Plan Board Examining New Port Village Zoning District

By: William F. Galvin

Topics: Municipal Planning and Zoning

Harwich Port.  FILE PHOTO

HARWICH — The planning board is in the process of putting more teeth into the Commercial Village Overlay District in Harwich Port, converting what are currently voluntary guidelines into mandatory zoning requirements.

Town officials had been of the opinion the overlay district in Harwich Port was a zoning provision with the same legal force as other zoning bylaws, but that understanding was challenged when Cumberland Farms sought to reconstruct a new convenience store along Route 28 in Harwich Port.

The planning board used provisions of the Village Commercial Overlay District to try to shape the layout of the new store a couple of years ago, relocate the expanded gas dispensing and canopy area away from the front of the property and move the new store to the edge of the sidewalk, more in keeping with historic village standards spelled out in the overlay district.

The mandatory application of the overlay district bylaw was challenged by Cumberland Farms, and a court ruling determined the provisions of the overlay district were voluntary and the planning board did not have the authority to dictate adherence.

The planning board began discussing amendments to the bylaw last week, with Planning Board Chairman Larry Brophy stating the goal of making the pointing voluntary provisions mandatory.

“We'd be taking a voluntary district and making it the zoning” for the district, board member James Atkinson said.

Town Planner Aly Sabatino said the plan is not to expand the footprint of the existing district, which stretches from Freeman Street to Lower County Road and covers properties fronting on Route 28 and extending back 200 feet. The goal is to remove the present Commercial Village Overlay District and replace it with a Port Village District, which will become the underlying zoning. Many of the regulations will be much the same, she said.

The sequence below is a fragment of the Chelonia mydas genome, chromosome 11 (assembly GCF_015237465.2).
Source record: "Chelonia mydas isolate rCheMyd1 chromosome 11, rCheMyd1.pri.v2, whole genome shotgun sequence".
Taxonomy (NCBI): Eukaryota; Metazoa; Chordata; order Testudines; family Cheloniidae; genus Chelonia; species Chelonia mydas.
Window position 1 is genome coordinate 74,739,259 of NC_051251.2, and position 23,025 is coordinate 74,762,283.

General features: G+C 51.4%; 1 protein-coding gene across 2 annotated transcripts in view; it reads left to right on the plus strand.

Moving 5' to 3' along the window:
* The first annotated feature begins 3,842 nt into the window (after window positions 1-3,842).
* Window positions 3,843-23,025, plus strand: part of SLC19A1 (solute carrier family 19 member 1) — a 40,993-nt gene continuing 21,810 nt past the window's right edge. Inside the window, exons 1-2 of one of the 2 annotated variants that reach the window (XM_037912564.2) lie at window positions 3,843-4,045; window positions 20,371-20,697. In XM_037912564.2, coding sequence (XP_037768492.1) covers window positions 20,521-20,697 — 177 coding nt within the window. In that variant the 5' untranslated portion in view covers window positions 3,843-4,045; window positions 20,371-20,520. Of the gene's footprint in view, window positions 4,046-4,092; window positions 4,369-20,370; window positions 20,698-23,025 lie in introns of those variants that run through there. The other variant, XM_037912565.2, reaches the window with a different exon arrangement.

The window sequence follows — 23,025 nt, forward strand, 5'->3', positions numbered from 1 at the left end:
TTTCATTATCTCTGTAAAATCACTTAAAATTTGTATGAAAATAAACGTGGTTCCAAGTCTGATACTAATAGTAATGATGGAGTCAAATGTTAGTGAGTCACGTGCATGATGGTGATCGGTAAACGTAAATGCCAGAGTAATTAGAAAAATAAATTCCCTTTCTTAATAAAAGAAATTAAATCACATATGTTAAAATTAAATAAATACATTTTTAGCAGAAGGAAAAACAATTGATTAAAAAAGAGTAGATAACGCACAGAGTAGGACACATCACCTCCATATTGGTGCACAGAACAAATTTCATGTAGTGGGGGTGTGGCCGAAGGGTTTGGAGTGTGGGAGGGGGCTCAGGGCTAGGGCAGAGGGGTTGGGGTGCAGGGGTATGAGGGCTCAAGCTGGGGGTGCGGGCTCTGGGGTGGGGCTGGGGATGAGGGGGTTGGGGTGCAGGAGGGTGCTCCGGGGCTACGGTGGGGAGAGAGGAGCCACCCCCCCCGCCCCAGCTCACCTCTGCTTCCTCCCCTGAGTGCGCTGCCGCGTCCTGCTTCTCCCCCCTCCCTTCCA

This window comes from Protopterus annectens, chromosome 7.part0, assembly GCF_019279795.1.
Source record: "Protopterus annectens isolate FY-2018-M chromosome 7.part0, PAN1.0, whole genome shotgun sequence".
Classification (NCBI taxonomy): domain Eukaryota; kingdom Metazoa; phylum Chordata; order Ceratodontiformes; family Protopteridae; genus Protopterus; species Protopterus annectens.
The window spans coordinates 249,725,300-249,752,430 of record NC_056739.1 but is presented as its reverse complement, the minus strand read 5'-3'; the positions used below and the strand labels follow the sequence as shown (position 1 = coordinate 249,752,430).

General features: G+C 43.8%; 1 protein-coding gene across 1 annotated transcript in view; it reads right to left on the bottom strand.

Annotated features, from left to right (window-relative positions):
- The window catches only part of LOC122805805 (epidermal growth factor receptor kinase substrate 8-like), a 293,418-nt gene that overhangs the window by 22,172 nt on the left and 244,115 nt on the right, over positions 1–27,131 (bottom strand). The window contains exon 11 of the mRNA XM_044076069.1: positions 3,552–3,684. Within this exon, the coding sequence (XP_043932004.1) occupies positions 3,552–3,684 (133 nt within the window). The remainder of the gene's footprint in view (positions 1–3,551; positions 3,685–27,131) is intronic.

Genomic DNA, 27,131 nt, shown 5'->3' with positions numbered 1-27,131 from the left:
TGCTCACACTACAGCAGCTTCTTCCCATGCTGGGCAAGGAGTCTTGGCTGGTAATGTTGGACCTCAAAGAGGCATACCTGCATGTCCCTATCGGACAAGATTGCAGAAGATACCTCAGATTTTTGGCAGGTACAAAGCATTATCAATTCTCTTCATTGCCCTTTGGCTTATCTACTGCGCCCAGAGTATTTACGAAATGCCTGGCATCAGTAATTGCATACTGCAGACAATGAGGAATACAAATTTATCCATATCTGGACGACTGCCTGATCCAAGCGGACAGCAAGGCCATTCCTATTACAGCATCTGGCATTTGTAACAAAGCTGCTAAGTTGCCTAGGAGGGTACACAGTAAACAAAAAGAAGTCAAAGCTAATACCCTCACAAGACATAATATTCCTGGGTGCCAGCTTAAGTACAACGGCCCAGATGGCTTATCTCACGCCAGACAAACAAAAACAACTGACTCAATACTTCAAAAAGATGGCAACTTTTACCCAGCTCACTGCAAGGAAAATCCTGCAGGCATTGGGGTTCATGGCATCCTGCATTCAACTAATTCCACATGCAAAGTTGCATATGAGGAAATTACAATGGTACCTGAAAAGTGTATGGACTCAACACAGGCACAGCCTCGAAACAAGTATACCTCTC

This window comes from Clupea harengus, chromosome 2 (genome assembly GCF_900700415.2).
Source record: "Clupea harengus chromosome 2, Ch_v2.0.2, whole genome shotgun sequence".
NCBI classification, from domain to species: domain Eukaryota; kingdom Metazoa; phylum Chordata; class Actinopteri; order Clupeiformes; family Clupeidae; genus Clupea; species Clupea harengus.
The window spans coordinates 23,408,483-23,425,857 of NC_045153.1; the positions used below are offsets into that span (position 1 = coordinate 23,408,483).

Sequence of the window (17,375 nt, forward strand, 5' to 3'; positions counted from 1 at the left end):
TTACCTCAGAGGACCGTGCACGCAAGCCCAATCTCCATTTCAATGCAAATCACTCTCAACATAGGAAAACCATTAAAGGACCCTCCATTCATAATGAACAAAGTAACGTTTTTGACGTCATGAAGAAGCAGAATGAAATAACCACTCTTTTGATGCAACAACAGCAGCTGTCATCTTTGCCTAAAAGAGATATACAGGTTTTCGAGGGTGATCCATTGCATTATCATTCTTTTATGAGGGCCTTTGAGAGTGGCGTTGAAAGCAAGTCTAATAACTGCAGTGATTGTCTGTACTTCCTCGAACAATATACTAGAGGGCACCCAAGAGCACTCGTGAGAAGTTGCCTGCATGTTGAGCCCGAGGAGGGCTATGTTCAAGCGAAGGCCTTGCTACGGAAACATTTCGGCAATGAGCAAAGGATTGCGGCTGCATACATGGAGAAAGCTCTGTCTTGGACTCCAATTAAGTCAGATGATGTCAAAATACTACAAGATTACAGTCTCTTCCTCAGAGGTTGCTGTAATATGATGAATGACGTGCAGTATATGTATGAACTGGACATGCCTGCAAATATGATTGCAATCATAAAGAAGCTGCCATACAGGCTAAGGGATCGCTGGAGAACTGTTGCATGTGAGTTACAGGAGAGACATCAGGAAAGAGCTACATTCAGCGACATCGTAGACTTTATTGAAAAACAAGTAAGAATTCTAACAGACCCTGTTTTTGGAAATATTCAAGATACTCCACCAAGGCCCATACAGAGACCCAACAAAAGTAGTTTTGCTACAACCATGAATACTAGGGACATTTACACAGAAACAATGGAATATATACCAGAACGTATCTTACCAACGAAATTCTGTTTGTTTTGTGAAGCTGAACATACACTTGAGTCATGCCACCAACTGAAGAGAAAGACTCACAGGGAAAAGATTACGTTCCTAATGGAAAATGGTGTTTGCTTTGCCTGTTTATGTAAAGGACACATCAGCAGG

But there were several issues relative to the type of development that should be allowed in the Port Village District. The board is examining how to deal with single-family homes, single-family homes with an accessory apartment and whether to allow the storage of trailers and boats. Board members were clear they did not want to alter the present district requirements substantially.

Board member David Harris said if the town wanted to make significant changes, it could be done in the future through additional town meeting action. Atkinson pointed out that before town planner David Spitz retired, a complete zoning study along Route 28 from Chatham to Dennis was being considered, and he recommended looking at that stretch in the future.

“Let's get this into place so we're not faced with the same situation as Cumberland Farms again,” Atkinson said. Brophy agreed, adding the task should be a pretty simple.

The board began discussing how to approach single-family development in the proposed district, with Atkinson suggested it should be allowed through a special permit. Board member Mary Maslowski said single-family homes should be allowed by right. There are few single-family lots in the district, she added, while there is a need for single-family homes in town. Brophy concurred, but he also said land in the district is worth more as commercial property, and accessory apartments should also be allowed in compliance with the intent of the district.

Harris noted there are single-family dwellings from Bank Street east to Freeman Street, but added its is economically unlikely single-family dwellings will be developed in the district. In the end the board agreed single-family homes should be permitted as a matter of right in the overlay district and single-family homes with accessory apartments allowed under a special permit.

While commercial boat storage is not allowed in the district, the board agreed that storage of trailers and boats should be allowed in conjunction with residential use, though changes in front, rear and sideline setbacks might limit those opportunities. They discussed having a zero- to 10-foot front, zero sideline and 10 feet rear setbacks. The setback in the commercial village is 20 feet right now, but under the present overlay district, the planning board can grant a waiver based on site plan review of a project.

Atkinson said the planning board should have the right to waive dimensional setbacks in the proposed district. Sabatino said she would add that provision to the amendment. The board will continue discussion on the Port Village District in its Nov. 14 meeting.

Board members also agreed to inform selectmen as to their proposal for the new district. Atkinson said time is important due to the need to conduct public hearings and prepare amendments for next May's town meeting warrant. The changes will require a two-thirds majority vote to implement.